Presentation on theme: "Towards a Better Environmental Policy in the Productive Sectors of Latin America and the Caribbean : Recent Environmental Policy Experiencies and Challenges."— Presentation transcript:
Towards a Better Environmental Policy in the Productive Sectors of Latin America and the Caribbean : Recent Environmental Policy Experiencies and Challenges in Mexico, Colombia, Bolivia, Brazil, and the Caribbean Regional Policy Dialogue First Meeting of the Environment Network Inter-American Development Bank Ricardo Samaniego Centro de Políticas Públicas (Public Policy Center) ITAM-Mexico April 4th, 2002
Conditions for Success of Environmental Public Policies in Productive Sectors 1.Include environmental considerations and corrective measures in sectoral decision making. oPollution and degradation carry high social costs (illnesses, work absence, soil degradation and resource depletion); oFirms in productive sectors must take into account social costs in their production decisions 2.Harmonize sectoral policies with general environmental goals, at the least possible social cost. oPublic policy tools oCoordination mechanisms oEnvironmental cost-benefit evaluation systems within productive sectors 3.Simultaneously achieve: oConditions for sustainable development oMantain competitiveness and growth possibilities for productive sectors
Environmental Policy Tools and Mechanisms in Productive Sectors 1.Tools that modify decisions in productive sectors: Regulatory framework, economic tools, voluntary tools, communication and information 2.Policies that reduce the environmental impact of production decisions: goods produced, infrastructure 3.Understanding, aceptance and adoption of policies in productive sectors and institutons involved according to responsibilities and areas of competence: Productive sectors, federal government, Congress, state governments and Congresses, municipal governments, international agencies, business associations, NGOs 4.Creation of coordination mechanisms: cabinets, megasecretariats, environmental units at secretariats or ministeries, environmental authorities in sectoral decision making entities
Tools Used in Productive Sectors of Latin America and the Caribbean 1.Command and control: limits to the permissible levels of emissions; use of specific equipment or processes; norms and regulations; hazardous waste transportation and storage. 2.Voluntary tools: voluntary agreements and commitments between authorities, sectors and firms 3.Economic tools: Pricing and rates of public sector goods and services; fiscal and financial tools; creation of markets for tradeable permits, deposit-reimbursement systems, establishment of property rights. 4.Construction of environmental infrastructure: with private sector participation (drinking water provision, wastewater treatment, confinement of hazardous wastes); in public enterprises (oil refineries, electricity, natural gas) 5.Communication and information: registries, public campaigns, education programs
Recent Experiences is Productive Sectors of Latin America and the Caribbean Mexico: Energy and industrial sectors(chemical and sugar) Colombia: Mining, energy (hydrocarbons, natural gas, electricity) and industrial sectors Bolivia: Mining, hydrocarbons (oil and natural gas) and manufacturing sectors Caribbean: Tourism sector (Tobago, The Bahamas, Barbados) Brazil: Industrial sector (case study on determining factors for environmental compliance applying a compliance and non-compliance cost model)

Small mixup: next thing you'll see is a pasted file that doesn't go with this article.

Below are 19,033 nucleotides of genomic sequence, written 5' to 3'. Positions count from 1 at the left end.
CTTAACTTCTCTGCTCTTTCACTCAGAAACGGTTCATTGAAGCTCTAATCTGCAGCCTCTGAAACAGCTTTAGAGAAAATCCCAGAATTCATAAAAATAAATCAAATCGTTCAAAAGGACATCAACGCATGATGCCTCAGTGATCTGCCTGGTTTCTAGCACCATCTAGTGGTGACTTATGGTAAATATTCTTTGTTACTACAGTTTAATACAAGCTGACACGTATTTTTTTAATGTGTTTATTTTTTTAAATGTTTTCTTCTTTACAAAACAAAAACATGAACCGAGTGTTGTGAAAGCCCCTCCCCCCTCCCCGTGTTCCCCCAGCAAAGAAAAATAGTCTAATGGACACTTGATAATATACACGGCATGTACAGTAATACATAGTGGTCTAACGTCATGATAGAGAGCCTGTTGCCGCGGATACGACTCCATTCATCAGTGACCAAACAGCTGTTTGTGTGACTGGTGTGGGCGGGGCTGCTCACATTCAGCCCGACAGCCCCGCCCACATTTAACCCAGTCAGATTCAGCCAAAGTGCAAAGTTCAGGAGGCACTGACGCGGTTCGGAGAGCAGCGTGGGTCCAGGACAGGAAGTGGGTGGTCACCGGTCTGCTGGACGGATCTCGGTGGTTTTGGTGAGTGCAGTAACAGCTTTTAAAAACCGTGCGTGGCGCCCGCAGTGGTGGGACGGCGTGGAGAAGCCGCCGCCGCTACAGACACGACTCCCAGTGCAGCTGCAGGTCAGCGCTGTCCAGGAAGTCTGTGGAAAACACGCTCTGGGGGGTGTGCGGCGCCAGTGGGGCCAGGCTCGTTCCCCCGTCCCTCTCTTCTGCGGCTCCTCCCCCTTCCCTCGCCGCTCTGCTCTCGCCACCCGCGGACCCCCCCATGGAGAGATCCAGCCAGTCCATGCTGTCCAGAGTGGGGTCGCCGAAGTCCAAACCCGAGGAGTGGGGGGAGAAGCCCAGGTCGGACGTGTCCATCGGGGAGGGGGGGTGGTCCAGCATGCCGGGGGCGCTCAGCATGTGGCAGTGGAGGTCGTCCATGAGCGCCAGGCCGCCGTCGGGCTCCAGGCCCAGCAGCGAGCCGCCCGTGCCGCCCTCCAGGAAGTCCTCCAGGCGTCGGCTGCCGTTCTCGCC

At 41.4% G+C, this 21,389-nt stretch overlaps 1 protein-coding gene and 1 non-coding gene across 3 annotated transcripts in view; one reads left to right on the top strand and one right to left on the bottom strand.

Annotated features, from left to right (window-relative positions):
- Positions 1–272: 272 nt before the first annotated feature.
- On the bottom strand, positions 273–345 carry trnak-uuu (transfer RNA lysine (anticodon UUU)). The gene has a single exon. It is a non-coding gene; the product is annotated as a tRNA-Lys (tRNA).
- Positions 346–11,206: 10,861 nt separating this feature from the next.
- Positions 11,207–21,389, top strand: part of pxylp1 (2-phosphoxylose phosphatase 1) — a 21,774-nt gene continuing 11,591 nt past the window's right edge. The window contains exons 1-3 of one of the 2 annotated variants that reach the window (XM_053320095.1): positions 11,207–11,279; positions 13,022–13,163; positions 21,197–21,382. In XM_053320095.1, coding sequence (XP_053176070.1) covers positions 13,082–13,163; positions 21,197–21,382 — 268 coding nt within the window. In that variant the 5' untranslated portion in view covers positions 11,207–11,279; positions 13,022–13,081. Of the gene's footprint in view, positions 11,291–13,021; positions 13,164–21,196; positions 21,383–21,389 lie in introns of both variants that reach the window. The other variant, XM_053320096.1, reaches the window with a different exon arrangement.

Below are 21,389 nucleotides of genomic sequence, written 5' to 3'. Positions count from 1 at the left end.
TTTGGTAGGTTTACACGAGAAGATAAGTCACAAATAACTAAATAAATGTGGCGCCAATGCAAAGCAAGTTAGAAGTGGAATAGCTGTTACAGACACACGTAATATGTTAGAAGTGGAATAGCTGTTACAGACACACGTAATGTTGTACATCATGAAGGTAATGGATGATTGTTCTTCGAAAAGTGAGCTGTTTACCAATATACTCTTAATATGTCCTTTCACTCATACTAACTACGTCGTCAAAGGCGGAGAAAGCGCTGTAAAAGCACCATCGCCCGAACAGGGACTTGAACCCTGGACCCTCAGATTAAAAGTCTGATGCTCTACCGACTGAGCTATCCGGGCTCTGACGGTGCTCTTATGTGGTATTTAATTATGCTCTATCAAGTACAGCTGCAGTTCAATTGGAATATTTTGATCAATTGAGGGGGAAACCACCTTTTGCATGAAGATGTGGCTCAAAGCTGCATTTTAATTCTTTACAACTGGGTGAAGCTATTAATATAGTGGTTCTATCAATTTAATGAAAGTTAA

Mexico Traditional ToolsEconomic ToolsCoordination Mechanisms o “Command and control” (most traditional tools): LGEEPA; Official Mexican norm, licenses, permits, environmental impact reports o Voluntary: environmental audits, environmental management systems, rules for voluntary compliance, agreements o Emissions registry and pollution transfers, National Crusade for a Clean Mexico o Public good’s pricing and rates o Gasoline surcharge o Wastewater discharge fees ZZero tax on anti- pollutionequipment imports o Environmental insurance (hazardous waste transportation) o Deposit-reimbursement systems (tires, used motor oil, batteries) o EEstablishment of property rights (hunting) o Inter-sectorial cabinets and commissions, CFMR, CFC o Coordination mechanisms for industrial inspection and enforcement and enviromental audits (Profepa) o Pricing committees in hydrocarbon energy sector o Inter-institutional groups for electricity rates setting o Local legislatures for approval of water tariffs PROBLEMS o Long and bureaucratic process o Risk of “regulatory capture” and vested interests on the part of the authority o Discretionary powers of authority o Lack of political incentives to charge those who pollute o Low collection of environmental fees o LLack of environmental institutions and markets o Low representation of business in the design of rules and regulations (big firms mainly) o Lack of coordination between Semarnat, tax authority, finance and Economics ministries, business associations and local governments
Colombia Traditional ToolsEconomic ToolsCoordination Mechanisms o Environmental impact assessments in energy projects o Complete, well organized and easily accessible environmental information system. o 3% of gross hydroelectricity sales for financing protection activities o Forestry development o Pollution Charges and fees o Tax incentives for clean technology adoption o Well defined regional and national legal authority (except in big cities) o Enviromental councils with private sector participation (Environmental National, Technical advisor for Environmental Regulation, Regional Corporations Directors) o Coordination mechanisms in energy sector- related public agencies PROBLEMS o Heterogeneous and frequently non harmonious or coherent o Uncertainty and delays o Focuses attention on procedures and not on achievement of goals o Obsolete effluent standards (except in Bogota) o Insufficient hazardous waste regulation o Uneven follow up and monitoring between regions o Law 99 of 1993 favors economic tools but authorities give priority to “command and control” o Forestry development creates over- exploitation o Low revenue collection for overestimated pollution rates o Low success of tax incentives to adopt clean technologies o Inexperience of environmental authorities on consensus agreements o Protagonic private associations in the design of manufacture sector policies o Poorly defined competence in big cities